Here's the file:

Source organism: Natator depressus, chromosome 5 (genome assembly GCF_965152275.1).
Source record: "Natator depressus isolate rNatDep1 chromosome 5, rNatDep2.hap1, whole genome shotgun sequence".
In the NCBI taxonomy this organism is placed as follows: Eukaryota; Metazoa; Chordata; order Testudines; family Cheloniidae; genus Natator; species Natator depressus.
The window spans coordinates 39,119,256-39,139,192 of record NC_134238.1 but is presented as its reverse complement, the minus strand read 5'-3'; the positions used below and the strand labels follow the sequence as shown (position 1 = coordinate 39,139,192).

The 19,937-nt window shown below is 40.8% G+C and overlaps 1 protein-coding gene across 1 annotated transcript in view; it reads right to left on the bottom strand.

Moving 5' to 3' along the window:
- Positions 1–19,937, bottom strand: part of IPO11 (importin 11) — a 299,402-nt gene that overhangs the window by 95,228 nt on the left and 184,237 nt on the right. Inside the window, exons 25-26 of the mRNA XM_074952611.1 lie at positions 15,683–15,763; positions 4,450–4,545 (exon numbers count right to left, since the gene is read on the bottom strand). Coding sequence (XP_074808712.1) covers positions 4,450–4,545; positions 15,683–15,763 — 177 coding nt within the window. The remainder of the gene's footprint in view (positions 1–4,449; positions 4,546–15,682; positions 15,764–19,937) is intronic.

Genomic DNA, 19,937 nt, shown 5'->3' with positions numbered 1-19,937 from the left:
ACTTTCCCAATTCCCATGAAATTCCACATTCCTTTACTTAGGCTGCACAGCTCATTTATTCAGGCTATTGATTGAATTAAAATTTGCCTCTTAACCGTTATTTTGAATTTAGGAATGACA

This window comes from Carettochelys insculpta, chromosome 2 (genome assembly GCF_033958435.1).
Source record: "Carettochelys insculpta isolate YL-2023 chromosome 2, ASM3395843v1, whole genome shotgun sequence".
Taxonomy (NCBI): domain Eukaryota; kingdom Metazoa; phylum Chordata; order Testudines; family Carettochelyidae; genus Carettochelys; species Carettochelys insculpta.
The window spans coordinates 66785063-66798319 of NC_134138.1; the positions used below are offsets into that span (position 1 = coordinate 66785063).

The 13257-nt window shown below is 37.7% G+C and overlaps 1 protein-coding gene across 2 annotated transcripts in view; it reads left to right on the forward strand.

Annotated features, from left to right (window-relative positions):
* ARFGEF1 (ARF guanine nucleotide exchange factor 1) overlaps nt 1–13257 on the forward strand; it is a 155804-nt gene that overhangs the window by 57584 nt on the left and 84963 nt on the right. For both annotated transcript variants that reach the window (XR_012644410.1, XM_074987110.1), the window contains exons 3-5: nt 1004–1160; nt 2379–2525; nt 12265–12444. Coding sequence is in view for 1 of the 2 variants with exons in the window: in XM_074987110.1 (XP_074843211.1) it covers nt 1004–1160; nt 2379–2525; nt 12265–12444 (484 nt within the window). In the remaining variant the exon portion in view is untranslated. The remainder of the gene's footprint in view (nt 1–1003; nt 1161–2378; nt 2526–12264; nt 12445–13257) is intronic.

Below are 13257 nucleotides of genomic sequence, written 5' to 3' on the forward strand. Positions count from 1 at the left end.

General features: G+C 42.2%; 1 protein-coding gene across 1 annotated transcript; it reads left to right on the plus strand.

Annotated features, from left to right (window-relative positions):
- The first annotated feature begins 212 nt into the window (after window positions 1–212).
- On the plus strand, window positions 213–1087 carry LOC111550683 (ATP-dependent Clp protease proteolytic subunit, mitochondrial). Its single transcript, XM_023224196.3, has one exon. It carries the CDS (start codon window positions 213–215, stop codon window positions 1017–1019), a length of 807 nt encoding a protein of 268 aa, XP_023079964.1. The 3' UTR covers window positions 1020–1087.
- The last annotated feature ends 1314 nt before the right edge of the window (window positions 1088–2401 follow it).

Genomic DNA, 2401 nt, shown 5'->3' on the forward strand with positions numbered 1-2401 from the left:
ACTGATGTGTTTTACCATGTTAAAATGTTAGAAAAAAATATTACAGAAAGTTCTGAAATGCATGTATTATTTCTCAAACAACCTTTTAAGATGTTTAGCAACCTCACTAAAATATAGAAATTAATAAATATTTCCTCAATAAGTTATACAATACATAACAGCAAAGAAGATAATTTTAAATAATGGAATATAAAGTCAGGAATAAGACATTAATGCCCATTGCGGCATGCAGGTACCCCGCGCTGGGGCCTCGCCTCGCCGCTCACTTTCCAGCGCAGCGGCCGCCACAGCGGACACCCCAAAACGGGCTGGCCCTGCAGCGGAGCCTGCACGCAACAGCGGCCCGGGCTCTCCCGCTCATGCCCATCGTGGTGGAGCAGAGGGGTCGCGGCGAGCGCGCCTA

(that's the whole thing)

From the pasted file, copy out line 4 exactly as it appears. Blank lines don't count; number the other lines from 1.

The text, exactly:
The window spans coordinates 39,119,256-39,139,192 of record NC_134238.1 but is presented as its reverse complement, the minus strand read 5'-3'; the positions used below and the strand labels follow the sequence as shown (position 1 = coordinate 39,139,192).